The return of a policeman’s wallet
When the International Tracing Service (ITS) contacted them, the eighty-seven-year-old Johanna Aykens-Berens and her son Janwillem Aykens from Amstelveen in the Netherlands immediately got into their car. A wallet in the archive in Bad Arolsen had belonged to a member of their family whom the Nazis had deported to the Neuengamme concentration camp. “I wanted to pick it up in person,” Johanna Aykens-Berens says. “He was my brother, such a dear boy.”
The find in the ITS archive was simply incredible, they both agree. “After such a long time!” The effects – a wallet containing photos, letters and papers – once belonged to Johannes Wilhelmus Hendrikus Berens, born in Rotterdam on January 27, 1924. The collection testifies to a fun-loving person: photos of girlfriends and schoolmates, letters from his mother, membership cards for a sports and a dance club. Berens had started police training at the age of sixteen. He wanted to learn his father’s profession. By the time he entered that profession, however, the Netherlands had been occupied by the German Wehrmacht.
Berens demonstrated decency – and paid for it with his life. “He refused to participate in the search for and deportation of Jews who had hidden from the Germans,” his sister explains. According to the documents in the ITS archive, the young policeman was committed to the Amersfoort police transit camp on September 16, 1944. The deportation to Germany and the Neuengamme concentration camp took place a few weeks later, on October 11 – “for labour deployment,” the documents state tersely, citing 56240 as Berens’s inmate number. His transport to the Meppen-Versen subcamp followed on January 16, 1945. The Sandbostel subcamp was his final stop. Berens lived to be liberated, but died of tuberculosis on May 11, 1945. He was initially buried at the “Foreigners’ Cemetery I” in Sandbostel, and later transferred to the Cemetery of Honour (Nationaal Ereveld) in Loenen, near Apeldoorn in the Netherlands.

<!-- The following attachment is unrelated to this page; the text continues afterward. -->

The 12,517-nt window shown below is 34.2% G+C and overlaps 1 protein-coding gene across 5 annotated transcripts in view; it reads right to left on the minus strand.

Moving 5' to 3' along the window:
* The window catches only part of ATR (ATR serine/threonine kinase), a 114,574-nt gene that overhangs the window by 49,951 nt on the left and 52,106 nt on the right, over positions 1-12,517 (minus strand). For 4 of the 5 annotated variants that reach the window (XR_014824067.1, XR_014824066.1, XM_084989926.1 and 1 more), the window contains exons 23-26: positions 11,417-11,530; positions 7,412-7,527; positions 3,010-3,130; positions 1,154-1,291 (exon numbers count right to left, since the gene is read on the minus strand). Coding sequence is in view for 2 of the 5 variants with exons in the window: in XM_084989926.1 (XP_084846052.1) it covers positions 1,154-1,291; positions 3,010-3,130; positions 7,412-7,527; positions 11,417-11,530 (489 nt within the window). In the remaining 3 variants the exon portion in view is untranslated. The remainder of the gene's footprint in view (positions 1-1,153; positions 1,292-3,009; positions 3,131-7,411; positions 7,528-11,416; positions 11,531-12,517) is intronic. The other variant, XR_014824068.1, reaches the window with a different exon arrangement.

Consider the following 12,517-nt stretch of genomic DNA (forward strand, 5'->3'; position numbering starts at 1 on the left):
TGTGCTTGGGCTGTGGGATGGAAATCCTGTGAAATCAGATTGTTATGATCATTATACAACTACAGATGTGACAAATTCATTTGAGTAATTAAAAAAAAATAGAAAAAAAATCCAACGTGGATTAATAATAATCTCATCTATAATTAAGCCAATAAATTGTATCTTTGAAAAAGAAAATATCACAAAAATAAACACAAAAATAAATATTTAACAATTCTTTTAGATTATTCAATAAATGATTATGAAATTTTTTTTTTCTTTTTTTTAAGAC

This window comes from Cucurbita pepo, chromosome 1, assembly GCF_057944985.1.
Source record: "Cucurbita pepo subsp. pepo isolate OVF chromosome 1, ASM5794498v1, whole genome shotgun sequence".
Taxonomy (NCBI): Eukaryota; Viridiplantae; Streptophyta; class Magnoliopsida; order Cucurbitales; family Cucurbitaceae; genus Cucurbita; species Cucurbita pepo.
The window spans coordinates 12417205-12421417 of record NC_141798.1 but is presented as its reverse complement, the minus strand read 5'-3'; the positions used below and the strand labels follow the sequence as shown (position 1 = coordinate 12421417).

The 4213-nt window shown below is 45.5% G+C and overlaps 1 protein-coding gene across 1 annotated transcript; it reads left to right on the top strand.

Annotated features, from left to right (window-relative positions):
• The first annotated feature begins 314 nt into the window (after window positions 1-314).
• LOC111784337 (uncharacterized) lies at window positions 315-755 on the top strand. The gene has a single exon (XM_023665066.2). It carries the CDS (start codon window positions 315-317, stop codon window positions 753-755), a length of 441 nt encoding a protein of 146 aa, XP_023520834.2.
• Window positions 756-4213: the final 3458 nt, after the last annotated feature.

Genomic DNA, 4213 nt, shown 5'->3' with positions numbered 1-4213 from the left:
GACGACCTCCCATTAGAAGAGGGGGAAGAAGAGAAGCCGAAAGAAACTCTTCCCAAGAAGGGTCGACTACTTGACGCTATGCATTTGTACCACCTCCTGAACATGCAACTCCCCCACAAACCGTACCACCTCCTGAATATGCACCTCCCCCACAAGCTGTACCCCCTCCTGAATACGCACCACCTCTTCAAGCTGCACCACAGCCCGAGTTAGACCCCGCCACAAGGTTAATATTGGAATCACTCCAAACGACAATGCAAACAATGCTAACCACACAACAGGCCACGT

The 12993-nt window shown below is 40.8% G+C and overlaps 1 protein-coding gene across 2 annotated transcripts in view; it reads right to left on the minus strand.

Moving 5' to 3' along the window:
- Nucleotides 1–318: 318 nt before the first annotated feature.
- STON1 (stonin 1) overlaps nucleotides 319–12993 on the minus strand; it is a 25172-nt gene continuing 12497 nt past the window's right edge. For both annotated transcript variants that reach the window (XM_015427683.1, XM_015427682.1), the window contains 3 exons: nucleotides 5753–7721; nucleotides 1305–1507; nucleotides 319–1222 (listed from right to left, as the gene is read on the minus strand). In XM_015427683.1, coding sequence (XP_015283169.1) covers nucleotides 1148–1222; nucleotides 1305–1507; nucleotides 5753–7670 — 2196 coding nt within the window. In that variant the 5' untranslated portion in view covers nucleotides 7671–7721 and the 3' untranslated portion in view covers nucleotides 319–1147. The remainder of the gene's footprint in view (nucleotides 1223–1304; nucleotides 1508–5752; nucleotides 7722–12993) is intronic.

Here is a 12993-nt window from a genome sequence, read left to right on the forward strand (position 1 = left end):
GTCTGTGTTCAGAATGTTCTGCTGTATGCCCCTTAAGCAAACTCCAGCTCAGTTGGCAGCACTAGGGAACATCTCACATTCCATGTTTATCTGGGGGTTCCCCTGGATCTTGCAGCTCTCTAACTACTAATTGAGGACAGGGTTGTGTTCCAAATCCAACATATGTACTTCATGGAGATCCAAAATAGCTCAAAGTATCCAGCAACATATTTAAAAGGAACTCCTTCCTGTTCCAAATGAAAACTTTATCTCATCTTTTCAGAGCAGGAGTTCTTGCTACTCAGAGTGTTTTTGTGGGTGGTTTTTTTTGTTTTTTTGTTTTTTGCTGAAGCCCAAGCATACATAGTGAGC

“The whole time, we never knew where my brother was,” Johanna Aykens-Berens remembers. She had been fourteen when the task of informing their parents about her brother’s death fell to her. “That was hard,” she recalls. She had seen his name on a list of victims posted in Nijmegen in 1945 after its liberation. “It also showed his date of birth. There was no doubt.” Johannes had been the oldest of three children. “My mother always had a cheerful disposition.” That had helped her cope with the loss of her son. “She lived to be 101.”
The two Netherlanders eagerly inspect the contents of the wallet once belonging to their loved one. Johanna Aykens-Berens reverently touches the leather. “My last nice memory of him was when he gave me a hockey stick.” On account of the bombing of Rotterdam on the early afternoon of May 14, 1940, the family had only one photo of her brother. “Until then, I had no idea what war really means,” the sprightly old woman remarks. “Our house was destroyed. All we had left were the clothes we were wearing.”
In the wallet the family retrieved on December 8, 2016, there’s a photo showing Johannes Berens as a little boy. “It’s good to have something you can see and touch,” Janwillem Aykens says. Next summer, the Dutchman is planning to visit the Neuengamme and Sandbostel memorials with his two sons. “It’s important and interesting for my children. I want them to be informed about that period.”